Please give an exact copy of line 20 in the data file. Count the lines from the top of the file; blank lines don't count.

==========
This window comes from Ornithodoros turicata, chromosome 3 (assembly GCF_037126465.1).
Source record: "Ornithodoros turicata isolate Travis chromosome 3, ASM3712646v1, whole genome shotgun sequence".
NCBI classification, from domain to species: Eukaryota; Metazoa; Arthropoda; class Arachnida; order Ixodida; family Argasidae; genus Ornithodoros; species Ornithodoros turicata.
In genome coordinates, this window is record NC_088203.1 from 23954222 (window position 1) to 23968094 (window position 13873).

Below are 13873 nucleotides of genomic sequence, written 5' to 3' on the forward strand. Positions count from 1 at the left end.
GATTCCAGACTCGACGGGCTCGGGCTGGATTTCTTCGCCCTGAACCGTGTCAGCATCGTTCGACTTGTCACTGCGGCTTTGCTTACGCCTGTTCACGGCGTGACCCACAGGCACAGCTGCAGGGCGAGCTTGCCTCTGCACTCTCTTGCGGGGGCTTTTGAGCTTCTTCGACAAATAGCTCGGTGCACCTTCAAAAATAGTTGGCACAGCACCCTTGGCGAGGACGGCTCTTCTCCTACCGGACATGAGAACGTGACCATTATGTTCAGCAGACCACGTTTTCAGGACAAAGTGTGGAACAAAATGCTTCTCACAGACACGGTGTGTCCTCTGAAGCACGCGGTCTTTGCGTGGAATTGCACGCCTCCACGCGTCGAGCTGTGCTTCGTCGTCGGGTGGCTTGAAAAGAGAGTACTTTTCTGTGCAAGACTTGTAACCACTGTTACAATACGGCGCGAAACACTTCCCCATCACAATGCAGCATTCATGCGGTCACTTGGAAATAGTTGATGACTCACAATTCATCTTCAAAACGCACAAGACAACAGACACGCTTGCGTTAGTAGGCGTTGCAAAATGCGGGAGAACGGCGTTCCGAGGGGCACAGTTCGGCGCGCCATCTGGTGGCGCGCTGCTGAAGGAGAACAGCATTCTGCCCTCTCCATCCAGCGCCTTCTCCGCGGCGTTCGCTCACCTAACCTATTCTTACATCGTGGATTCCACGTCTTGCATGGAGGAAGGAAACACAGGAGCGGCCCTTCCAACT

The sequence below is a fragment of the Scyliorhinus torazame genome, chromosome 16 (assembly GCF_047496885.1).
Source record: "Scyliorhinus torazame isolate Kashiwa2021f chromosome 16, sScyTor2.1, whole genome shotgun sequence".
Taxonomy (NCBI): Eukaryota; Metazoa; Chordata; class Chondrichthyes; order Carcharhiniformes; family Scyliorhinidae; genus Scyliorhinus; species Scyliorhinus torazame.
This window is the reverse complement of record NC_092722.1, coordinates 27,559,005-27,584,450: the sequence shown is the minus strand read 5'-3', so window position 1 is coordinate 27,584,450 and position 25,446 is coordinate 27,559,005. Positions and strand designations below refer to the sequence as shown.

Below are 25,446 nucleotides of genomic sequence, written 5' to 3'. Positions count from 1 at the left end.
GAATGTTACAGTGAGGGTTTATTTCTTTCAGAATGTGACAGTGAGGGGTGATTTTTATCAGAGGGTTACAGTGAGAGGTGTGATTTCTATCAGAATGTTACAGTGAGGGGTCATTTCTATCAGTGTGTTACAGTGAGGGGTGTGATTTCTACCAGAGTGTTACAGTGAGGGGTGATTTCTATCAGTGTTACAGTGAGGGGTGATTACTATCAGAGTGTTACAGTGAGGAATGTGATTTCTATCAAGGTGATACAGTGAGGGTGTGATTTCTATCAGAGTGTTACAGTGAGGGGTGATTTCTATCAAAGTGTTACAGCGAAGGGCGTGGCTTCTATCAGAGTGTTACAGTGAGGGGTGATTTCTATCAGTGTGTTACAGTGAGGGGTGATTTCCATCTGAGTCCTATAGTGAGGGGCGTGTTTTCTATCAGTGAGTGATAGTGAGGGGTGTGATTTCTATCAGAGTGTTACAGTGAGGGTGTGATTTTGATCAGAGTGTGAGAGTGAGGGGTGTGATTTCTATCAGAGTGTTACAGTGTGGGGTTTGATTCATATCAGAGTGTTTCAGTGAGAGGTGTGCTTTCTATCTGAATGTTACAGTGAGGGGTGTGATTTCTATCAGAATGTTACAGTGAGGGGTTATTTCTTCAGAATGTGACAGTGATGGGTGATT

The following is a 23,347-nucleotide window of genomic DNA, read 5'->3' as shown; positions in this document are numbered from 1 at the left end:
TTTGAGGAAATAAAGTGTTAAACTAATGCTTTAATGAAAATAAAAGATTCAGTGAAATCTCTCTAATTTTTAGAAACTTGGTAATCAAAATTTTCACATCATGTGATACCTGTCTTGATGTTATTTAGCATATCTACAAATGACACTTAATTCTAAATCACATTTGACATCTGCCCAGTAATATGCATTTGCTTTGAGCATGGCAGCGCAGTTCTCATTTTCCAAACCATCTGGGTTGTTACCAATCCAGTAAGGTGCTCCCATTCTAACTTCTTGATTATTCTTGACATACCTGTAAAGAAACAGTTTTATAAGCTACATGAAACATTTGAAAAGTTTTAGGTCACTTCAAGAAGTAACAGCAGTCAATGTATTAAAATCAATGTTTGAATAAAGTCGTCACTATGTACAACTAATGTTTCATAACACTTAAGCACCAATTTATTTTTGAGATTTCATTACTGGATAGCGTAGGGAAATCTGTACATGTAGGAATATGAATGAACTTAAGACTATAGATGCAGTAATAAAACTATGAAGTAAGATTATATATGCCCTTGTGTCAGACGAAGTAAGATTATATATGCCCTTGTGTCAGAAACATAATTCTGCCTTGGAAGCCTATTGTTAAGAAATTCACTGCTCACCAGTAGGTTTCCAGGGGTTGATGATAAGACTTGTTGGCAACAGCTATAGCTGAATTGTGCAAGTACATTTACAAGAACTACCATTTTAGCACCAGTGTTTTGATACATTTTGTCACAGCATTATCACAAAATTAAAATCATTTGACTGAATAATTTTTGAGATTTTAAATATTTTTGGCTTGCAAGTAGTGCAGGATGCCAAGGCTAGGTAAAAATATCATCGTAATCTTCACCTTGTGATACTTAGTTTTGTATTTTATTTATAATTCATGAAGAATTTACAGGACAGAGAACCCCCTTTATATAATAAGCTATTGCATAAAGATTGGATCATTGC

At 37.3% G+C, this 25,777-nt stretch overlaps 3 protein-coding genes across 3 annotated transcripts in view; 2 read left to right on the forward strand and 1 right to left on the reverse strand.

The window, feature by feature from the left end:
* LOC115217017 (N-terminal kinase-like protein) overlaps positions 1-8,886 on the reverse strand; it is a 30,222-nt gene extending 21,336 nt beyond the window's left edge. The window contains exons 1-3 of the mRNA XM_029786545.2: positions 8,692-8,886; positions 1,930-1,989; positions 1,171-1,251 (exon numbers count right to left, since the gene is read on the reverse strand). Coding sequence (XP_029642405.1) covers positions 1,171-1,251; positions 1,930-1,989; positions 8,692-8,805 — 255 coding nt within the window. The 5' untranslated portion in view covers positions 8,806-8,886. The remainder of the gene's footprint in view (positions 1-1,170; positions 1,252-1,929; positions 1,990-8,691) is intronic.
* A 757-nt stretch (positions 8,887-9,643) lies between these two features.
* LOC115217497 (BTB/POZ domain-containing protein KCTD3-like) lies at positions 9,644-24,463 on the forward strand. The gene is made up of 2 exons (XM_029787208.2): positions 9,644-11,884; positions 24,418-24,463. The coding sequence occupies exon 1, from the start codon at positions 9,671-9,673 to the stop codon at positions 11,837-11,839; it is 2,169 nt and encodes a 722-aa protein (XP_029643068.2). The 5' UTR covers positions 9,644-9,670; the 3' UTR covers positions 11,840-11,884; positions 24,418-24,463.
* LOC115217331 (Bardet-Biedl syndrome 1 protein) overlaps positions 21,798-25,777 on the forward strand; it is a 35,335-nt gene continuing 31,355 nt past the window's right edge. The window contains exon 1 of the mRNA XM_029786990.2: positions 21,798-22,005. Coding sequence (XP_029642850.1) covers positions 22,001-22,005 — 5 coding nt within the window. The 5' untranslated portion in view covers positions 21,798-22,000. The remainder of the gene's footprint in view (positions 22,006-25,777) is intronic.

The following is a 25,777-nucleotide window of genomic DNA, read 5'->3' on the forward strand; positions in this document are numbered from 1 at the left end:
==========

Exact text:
* LOC115217331 (Bardet-Biedl syndrome 1 protein) overlaps positions 21,798-25,777 on the forward strand; it is a 35,335-nt gene continuing 31,355 nt past the window's right edge. The window contains exon 1 of the mRNA XM_029786990.2: positions 21,798-22,005. Coding sequence (XP_029642850.1) covers positions 22,001-22,005 — 5 coding nt within the window. The 5' untranslated portion in view covers positions 21,798-22,000. The remainder of the gene's footprint in view (positions 22,006-25,777) is intronic.